A few days ago, the EPA proposed new rules to protect farmworkers from pesticides. It's about time. The standards were last updated in 1992, and there's been a lot of research on the effects of pesticides on human health in the 22 years since.
Among the proposed changes: Workers would need to be at least 16 years old in order to handle pesticides, except in some situations involving small family farms. Farms would be obligated to hold mandatory safety trainings every year, instead of every five years, to cover things like how to handle pesticides, how to clean gear and clothing and yourself after handling them, how to know when it’s safe to return to a field that has been treated, and what legal protections are available to farmworkers.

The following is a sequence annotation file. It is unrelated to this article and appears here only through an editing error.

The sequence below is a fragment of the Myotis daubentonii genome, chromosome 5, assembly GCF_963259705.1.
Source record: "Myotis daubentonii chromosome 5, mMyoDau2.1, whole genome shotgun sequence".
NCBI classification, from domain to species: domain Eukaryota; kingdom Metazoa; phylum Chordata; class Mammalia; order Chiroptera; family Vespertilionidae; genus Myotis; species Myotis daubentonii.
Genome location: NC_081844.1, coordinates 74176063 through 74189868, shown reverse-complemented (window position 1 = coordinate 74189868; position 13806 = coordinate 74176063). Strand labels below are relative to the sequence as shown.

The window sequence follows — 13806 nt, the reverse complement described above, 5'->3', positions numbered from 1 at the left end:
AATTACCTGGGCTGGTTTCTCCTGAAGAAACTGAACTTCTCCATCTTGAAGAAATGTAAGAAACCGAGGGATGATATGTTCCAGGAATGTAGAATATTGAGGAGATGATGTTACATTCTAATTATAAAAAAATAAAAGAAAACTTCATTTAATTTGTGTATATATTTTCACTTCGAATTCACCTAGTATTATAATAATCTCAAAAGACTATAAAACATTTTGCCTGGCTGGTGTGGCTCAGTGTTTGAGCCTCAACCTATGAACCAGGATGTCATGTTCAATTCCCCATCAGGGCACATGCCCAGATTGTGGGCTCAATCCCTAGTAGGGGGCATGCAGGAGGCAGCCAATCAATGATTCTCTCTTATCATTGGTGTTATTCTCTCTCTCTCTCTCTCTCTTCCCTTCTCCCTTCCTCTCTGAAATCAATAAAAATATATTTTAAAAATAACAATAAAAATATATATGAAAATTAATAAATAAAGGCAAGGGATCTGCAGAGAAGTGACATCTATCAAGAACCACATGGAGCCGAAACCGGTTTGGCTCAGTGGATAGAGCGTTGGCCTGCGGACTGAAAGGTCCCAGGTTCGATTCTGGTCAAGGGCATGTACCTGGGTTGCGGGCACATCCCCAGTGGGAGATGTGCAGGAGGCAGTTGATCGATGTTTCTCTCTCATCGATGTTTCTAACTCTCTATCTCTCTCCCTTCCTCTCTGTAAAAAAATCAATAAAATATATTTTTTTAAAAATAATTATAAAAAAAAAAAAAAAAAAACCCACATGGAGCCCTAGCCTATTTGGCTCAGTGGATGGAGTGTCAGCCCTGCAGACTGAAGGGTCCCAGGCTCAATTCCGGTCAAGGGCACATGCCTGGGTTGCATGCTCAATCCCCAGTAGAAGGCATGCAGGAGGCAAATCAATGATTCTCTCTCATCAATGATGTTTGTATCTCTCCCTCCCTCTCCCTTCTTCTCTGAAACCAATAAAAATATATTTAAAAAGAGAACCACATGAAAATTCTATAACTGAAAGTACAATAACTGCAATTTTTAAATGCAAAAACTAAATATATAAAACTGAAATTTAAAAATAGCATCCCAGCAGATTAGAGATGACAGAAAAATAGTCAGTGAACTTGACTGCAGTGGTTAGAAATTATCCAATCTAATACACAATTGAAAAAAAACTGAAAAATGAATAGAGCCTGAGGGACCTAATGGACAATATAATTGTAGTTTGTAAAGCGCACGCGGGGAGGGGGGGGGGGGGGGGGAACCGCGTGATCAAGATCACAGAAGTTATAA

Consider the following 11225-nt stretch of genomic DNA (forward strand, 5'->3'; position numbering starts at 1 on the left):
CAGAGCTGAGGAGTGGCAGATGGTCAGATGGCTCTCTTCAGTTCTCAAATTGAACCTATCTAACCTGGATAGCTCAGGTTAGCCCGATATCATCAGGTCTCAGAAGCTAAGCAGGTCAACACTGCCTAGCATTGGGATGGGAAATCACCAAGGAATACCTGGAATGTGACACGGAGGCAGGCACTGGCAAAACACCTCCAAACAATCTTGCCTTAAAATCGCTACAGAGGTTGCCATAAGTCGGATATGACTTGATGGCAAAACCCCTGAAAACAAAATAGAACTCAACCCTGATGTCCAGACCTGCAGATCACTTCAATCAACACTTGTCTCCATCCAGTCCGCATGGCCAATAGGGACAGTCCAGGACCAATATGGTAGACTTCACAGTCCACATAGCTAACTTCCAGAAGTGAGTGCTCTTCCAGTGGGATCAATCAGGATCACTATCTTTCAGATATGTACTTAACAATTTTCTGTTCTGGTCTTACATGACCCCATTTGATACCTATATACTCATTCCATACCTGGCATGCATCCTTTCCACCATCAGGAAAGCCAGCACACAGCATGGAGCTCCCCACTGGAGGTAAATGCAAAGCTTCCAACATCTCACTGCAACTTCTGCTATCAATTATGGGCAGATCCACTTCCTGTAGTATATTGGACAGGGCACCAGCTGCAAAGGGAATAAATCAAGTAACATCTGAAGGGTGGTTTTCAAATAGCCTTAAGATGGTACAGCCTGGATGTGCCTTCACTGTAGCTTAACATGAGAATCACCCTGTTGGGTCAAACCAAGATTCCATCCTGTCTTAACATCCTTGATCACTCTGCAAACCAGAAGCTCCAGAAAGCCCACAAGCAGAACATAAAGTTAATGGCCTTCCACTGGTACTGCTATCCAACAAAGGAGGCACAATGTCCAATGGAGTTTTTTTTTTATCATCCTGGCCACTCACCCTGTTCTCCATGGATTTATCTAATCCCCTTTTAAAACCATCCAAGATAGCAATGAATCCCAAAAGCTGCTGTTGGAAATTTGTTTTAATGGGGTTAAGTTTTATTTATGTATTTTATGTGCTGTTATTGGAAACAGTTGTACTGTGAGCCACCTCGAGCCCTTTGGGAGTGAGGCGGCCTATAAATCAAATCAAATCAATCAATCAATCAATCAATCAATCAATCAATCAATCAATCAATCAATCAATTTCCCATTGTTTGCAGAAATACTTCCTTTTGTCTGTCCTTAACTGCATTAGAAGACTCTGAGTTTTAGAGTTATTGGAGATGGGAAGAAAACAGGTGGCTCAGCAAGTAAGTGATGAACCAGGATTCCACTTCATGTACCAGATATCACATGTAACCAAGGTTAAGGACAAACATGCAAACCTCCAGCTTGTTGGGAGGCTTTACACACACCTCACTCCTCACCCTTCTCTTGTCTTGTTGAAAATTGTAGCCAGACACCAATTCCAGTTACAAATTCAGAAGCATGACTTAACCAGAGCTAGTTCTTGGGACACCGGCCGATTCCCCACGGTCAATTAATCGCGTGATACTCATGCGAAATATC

In an ideal world, no workers would ever be exposed to pesticides at all (and no eaters either), but the ideal world is not where we live. While everything we use to kill insects has some level of toxicity to humans, it’s also not fun to stand in a field and watch rootworms eat all your corn. The new rules would be an improvement.
The question, then, is would they be effective and enforceable? I asked Thomas Arcury at Wake Forest School of Medicine, who has spent almost two decades studying the health of farmworkers in North Carolina. His short answer: no.